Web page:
Most weeks, I would put together an in-depth game analysis so fans could mull over my observations, and better recognize where the Colts are flawed, which players are most to blame for the loss, and what changes could be made to resolve problems. This week is different.
Since the end of Sunday’s game until now I have witnessed widespread panic on the part of most “vocal” fans, and I am sure that some of that is to be expected as those who are not panicked have far less reason to plaster their opinions around the internet. When you are dealing with swarms of people who so quickly let their heads run away from them, the environment is not entirely inviting for those who wish to rationalize.
This story will not attempt to make light of a painful game, painful loss, or the current state of the Indianapolis Colts. It will also not attempt to change anyone’s opinions about this team, where it is headed, or defend management from its decisions that have helped lead the Colts to this point. The story will stand on its own as what I hope is a rationale perspective of the good and bad, and my perspective on what it all means.
It was painful to watch the Colts start the 2010 season in uncharacteristic fashion. In years past, Indianapolis had the upper-hand in early match-ups, came out of the gate hot, accrued the best single month win percentage of any team over the last decade. Last Sunday, much of that history was irrelevant.
The mantra often spread inside the Colts organization is that the “past is prologue” and that every year stands alone. What has made that statement somewhat hard to believe is that the Colts have enjoyed the longest string of regular season success in the history of the NFL, and have failed to consistently make the most of their playoff opportunities. The reasons for the team’s successes and failures are too varied to cover in a single story, so it will have to suffice that looking at history alone makes it seem more accurate to say that “history repeats itself.”
The game on Sunday challenged and affirmed both positions. History repeated itself when the Colts defense surrendered 250 yards on the ground against the Texans. The past seemed prologue in that the Colts have been the most dominant September team in the league and looked unprepared, out-hustled, and still in practice mode.
Many of the individual performances in the game were not surprising. Without Antonio Johnson, limited with an ankle injury, Fili Moala had to stay on the field for most of the second half during the Texans ground assault. Moala is not a run stopping defensive tackle and was not added to this defense for his abilities to play against double-teams or “hold the line.” Moala was drafted to play the under-tackle role, which requires the player to penetrate the pocket, primarily by getting off of blocks and winning one-on-one match-ups with guards. Seeing him fail to fill the “run stuffer” role is not and should not be surprising. Houston knew it, and they attacked it.
The problem with Moala getting man-handled is that the entire Colts defense is dependent upon each player properly carrying out his assignment. Linebackers fill gaps created by the defensive linemen doing what they are supposed to do in front of them. If Moala is getting blown out of his hole, and Houston’s fullback Leach is not needed to get a body on a defensive tackle, he will go to the second level and pummel linebackers who are on their way to their assigned gaps.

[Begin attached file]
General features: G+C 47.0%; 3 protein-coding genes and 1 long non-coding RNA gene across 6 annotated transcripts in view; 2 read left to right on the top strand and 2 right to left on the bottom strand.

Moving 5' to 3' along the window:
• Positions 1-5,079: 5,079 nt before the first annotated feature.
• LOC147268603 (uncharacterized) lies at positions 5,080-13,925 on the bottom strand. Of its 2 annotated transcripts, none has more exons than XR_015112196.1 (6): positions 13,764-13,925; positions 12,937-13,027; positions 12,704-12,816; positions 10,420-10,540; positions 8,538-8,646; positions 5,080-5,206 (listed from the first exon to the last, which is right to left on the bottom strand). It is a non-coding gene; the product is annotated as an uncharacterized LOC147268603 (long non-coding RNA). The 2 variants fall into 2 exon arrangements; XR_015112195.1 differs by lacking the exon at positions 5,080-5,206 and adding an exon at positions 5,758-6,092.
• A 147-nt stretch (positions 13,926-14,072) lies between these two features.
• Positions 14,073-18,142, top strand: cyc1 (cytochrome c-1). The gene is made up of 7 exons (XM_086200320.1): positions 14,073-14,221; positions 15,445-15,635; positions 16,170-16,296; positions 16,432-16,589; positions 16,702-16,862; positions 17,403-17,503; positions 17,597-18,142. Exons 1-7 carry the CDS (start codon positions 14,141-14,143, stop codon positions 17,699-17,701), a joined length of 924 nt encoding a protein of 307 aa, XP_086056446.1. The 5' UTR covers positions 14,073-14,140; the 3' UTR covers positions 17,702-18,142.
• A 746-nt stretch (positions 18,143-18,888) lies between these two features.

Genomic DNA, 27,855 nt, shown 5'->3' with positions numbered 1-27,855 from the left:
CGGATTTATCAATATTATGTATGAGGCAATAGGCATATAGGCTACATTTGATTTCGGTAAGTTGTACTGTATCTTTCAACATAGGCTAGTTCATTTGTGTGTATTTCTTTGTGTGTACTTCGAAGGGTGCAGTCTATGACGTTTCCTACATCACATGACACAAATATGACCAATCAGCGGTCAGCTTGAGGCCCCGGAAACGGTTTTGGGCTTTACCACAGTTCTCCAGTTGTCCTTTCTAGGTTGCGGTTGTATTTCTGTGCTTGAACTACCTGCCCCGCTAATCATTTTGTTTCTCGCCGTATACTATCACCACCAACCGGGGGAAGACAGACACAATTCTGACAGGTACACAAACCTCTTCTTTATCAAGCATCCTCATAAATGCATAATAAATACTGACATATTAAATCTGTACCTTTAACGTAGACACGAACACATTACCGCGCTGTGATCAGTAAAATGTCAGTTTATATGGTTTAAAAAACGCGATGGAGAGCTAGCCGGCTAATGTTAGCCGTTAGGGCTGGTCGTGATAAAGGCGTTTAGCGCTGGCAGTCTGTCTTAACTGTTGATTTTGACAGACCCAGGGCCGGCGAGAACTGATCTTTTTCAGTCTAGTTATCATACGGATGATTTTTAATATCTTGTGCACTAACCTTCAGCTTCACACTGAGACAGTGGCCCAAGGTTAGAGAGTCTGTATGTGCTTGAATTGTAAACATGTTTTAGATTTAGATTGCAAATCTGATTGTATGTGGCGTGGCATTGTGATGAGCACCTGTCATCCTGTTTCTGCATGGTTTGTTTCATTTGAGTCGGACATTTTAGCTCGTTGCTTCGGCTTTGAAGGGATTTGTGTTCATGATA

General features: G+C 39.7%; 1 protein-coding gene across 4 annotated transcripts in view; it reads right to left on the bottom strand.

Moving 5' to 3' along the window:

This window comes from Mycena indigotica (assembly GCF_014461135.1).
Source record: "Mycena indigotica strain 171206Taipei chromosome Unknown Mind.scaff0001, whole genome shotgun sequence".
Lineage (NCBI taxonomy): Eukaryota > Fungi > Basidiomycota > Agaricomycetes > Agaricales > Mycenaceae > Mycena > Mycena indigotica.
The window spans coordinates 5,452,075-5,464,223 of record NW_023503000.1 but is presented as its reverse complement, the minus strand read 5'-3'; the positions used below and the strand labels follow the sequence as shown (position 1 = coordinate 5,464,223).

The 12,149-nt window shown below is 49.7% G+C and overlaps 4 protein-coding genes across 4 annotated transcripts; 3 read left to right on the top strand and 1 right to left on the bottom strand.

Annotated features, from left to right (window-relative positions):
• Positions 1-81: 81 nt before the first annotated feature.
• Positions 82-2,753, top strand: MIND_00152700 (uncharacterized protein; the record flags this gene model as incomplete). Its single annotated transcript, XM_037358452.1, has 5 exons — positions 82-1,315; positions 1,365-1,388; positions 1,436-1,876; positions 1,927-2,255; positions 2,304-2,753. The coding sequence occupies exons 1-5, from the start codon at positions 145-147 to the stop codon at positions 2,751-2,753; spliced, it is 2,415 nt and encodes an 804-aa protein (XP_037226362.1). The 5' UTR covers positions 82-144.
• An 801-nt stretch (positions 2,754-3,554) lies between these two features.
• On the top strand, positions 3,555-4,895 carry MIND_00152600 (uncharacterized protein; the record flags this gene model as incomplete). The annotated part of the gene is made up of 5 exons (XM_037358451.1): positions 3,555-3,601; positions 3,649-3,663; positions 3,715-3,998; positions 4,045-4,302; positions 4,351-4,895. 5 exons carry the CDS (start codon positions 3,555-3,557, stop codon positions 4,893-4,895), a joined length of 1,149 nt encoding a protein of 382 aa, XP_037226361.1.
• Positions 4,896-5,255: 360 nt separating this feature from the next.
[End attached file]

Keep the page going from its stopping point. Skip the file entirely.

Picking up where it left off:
It is reasonable to believe that most of the Colts run defense’s shortcomings were due to having the second-year defensive tackle playing in an unfamiliar role. It is also reasonable to believe that when defensive tackle Antonio Johnson returns, his counterpart Daniel Muir will be free to move over into Moala’s spot and the defensive interior will return to where it was in 2009 and during preseason play. The defensive tackles have been stout against the run when Johnson and Muir play together. Without Johnson, Indianapolis is weak in run-stopping defensive line depth and that problem will likely not be resolved in 2010.
Speaking of the linebackers, handling a lead blocker is one of the responsibilities linebackers in the NFL have to be ready to face. They make their money on slipping free from those blocks to make plays. None of the Colts linebackers were particularly adept at this on Sunday. One had to wonder if Colts former linebacker Gilbert Gardner had found his way back onto the field.
I would also like to put my vote out there that rookie linebacker Pat Angerer should start taking defensive snaps in place of Philip Wheeler sooner rather than later. The problem I have with Philip Wheeler is that he has all the physical tools in the world to be an outstanding linebacker. What he lacks is either the intellect or motivation to make the most of that ability. Some will argue that Angerer is too small for the strong-side linebacker position, and those arguments are valid on their face. I will argue that I would rather have a player on the field that is “too small” for his position (I cannot imagine that happening on the Colts) but who plays with heart, intelligence, and has a nose for making big plays, than I would sit back on Sundays and watch a physically superior player completely incapable of doing his job.
The one bright spot for the Colts, which is somewhat surprising given all of the off-season observations, was the secondary. Even without Jacob Lacey on the field, overall, the Colts secondary was excellent. Bob Sanders went out early with an injury, which is devastating for me because I want him to play so badly, but Melvin Bullitt quickly got involved with an interception.
Justin Tryon, recent trade acquisition from the Washington Redskins, looks like a very impressive cornerback in the making. A couple of special teams mistakes may make that seem hard to believe, but the man has been on the team for only a week and has the wheels and desire on the field the make impact plays. He and Lacey will likely fight it out for the nickelback spot.
Kelvin Hayden is the sole disappointment in this unit. I do not expect players to play flawlessly, but it should be clear to anyone that the best cornerback on the Colts is second-year player Jerraud Powers. Powers played like a demon on Sunday. Hayden still seems like he has not found a way to return to form after he received a handsome paycheck from the Colts front office.